For me, my journey into motherhood was a long one. I met my husband when I was 24, and we had only been together for a short time when I found out he had had a vasectomy and didn’t plan to have any more children. As a result, we broke up. I had always dreamt of becoming a mother – so, for me, it was a deal-breaker.
After some months apart, he agreed we could have a baby if we were still together after a few years. Five years on, after we were married, we started trying. Our original plan was for him to reverse his vasectomy, but it didn’t work, so we had to go down the IVF route. We did our first ‘fresh’ IVF cycle, which heartbreakingly failed, but thankfully we got some good quality embryos that were frozen. A few cycles later, I was pregnant with Soleil. Incredibly, Winter is from the same batch of embryos, despite her having been frozen for six years. It blows my mind to think if they had put them in at the same time, they would have been twins.
Like most people, my labours didn’t quite work out as I had planned. When I was pregnant with Soleil, I practiced hypno-birthing every day and was determined to “breathe my baby out”. But around 36 weeks, the doctors became concerned she wasn’t growing properly, so I started to be closely monitored. IVF transfers are always at a higher risk of placental complications.
I ended up having to go into hospital to be induced at 39 weeks. Before they even started the induction, I started to feel a stabbing pain and Soleil’s heart rate dropped, so I was whizzed upstairs for an emergency C-section. Even though this wasn’t the labour I’d imagined, it was wonderful and was over so quickly. My doctor performed what’s called a natural C-section, where the baby almost pushes their way up after the incision. I watched the whole thing.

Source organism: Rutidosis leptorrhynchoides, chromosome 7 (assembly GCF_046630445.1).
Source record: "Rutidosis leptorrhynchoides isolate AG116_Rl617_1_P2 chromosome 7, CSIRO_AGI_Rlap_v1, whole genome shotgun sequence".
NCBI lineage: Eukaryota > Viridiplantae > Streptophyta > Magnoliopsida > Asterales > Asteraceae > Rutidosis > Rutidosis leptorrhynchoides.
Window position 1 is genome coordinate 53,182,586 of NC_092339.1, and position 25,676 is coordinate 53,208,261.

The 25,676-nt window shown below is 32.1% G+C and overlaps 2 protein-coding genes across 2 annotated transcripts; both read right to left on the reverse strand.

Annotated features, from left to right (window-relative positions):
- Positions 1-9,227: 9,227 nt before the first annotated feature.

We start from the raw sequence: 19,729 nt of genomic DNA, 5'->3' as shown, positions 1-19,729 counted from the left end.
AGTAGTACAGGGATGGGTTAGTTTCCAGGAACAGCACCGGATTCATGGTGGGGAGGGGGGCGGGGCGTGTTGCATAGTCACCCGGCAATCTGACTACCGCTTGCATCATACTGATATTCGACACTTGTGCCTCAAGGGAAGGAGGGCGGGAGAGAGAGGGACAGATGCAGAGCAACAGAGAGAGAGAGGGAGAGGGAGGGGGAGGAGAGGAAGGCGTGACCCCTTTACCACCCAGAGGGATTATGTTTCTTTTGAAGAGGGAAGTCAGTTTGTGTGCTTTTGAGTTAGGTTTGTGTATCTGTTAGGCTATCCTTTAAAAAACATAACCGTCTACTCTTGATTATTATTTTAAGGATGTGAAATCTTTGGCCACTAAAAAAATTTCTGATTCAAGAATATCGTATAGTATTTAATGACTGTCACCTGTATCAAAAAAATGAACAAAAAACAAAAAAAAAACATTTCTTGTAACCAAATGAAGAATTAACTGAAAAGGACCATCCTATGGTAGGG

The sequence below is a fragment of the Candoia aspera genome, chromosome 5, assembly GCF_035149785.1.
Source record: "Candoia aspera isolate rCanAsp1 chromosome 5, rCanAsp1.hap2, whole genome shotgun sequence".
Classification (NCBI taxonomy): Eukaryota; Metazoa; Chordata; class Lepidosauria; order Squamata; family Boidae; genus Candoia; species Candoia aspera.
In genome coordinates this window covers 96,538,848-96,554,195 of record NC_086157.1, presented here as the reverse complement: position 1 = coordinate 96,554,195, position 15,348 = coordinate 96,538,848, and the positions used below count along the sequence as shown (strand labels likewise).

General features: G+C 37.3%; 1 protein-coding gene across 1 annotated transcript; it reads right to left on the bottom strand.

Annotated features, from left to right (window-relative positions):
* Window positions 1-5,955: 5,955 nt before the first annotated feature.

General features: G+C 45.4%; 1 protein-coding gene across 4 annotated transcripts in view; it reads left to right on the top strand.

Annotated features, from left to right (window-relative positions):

I wasn’t offered a natural birth with Winter. Following a past accident, I suffer from chronic vestibular migraines and because of my previous experience with Soleil, I wasn’t given the option. For me, both my C-sections were fine and I recovered well, without the need for painkillers, which I know is unusual.
Nothing prepares you for how deliriously tired you’ll be in the first few days. Everyone tells you you’re going to be exhausted, but for me, those early days were both magical and intoxicating. Those baby cuddles, that overwhelming love and sheer pride that this tiny, incredible baby is all yours. I would love to do it all again – it’s quite addictive.
Before I had Soleil I was working as a model. I never planned to go back, first, because I was getting older and figured no one would have me and second, I never thought we’d have another child, so I didn’t want to miss a single moment.
Both times around I absolutely loved being pregnant. I enjoyed having a bump and knowing there was a baby growing inside me. But I probably enjoyed the second pregnancy more. Because it had been such a long road to get there, I was terrified of miscarrying or having a stillbirth the first time around. When you fall pregnant in an IVF environment, you hear lots of sad stories and it made me paranoid, so I had scans every week.